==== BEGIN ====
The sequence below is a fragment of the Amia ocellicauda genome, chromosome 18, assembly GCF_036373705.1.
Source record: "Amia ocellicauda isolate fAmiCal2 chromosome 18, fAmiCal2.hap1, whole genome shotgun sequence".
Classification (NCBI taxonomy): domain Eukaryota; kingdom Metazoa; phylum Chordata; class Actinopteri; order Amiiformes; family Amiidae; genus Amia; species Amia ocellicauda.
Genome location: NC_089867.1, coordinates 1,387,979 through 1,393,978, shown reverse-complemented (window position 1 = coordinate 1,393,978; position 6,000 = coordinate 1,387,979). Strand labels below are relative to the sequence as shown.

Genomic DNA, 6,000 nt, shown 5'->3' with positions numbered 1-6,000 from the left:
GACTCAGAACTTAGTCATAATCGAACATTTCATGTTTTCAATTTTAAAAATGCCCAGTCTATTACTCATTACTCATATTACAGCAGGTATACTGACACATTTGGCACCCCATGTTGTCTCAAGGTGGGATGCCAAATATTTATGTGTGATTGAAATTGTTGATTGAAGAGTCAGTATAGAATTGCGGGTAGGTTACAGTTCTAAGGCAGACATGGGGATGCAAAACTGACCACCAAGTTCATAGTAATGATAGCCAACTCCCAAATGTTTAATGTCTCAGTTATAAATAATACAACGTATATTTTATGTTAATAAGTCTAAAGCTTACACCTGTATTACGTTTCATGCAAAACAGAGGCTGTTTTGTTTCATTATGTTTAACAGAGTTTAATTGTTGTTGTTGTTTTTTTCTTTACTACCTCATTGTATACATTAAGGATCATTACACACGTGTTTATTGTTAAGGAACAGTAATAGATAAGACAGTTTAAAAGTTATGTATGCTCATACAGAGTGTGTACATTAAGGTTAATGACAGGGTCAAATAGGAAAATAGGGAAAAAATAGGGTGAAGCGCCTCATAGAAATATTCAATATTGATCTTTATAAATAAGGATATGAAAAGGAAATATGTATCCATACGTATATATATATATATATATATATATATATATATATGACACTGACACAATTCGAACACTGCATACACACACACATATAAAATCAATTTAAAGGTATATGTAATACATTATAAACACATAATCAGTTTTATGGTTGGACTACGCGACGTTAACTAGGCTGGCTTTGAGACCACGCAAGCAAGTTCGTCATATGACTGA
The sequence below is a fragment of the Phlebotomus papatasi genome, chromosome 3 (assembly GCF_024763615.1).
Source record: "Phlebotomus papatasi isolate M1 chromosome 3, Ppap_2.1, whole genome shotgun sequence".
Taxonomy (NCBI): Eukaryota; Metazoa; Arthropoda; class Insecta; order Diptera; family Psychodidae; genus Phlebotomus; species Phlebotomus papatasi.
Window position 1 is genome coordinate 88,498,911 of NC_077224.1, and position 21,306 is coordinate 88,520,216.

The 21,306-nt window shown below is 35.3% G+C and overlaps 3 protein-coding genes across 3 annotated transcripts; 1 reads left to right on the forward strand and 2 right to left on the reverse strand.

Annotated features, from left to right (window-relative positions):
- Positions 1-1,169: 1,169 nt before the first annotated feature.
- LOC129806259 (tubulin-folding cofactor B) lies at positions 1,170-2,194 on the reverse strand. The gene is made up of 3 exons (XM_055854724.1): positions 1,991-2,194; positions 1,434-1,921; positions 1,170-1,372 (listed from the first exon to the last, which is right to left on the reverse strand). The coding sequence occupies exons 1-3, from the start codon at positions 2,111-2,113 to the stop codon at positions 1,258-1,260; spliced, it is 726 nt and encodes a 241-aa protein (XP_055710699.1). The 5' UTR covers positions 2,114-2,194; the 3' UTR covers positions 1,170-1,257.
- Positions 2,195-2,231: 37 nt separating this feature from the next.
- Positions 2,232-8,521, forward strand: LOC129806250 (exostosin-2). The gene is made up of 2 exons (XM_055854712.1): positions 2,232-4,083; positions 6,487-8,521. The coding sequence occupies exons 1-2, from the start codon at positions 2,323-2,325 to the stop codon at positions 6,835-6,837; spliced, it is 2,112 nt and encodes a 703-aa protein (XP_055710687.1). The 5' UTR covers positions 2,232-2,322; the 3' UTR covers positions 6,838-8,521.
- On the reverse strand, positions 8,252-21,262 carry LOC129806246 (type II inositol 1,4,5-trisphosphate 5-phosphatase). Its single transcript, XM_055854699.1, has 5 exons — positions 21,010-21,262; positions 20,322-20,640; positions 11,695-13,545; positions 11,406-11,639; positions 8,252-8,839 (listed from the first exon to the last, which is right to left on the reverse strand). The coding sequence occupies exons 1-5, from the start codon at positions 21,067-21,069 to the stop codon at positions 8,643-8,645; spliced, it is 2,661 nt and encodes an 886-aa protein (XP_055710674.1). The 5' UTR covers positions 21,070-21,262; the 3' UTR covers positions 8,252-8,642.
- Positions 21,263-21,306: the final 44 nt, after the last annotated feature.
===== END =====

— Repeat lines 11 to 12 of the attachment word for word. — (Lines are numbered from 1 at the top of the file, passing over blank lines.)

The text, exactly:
The 21,306-nt window shown below is 35.3% G+C and overlaps 3 protein-coding genes across 3 annotated transcripts; 1 reads left to right on the forward strand and 2 right to left on the reverse strand.

Annotated features, from left to right (window-relative positions):